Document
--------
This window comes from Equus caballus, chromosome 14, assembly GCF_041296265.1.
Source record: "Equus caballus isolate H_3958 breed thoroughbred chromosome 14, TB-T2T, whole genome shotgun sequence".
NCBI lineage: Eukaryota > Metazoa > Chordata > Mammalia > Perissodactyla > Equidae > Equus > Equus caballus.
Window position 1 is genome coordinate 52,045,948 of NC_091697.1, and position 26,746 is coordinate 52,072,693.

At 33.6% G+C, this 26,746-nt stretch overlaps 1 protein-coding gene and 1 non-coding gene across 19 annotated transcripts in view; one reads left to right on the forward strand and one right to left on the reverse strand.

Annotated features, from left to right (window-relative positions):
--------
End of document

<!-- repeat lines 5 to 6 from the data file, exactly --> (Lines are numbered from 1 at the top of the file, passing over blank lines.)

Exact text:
At 33.6% G+C, this 26,746-nt stretch overlaps 1 protein-coding gene and 1 non-coding gene across 19 annotated transcripts in view; one reads left to right on the forward strand and one right to left on the reverse strand.

Annotated features, from left to right (window-relative positions):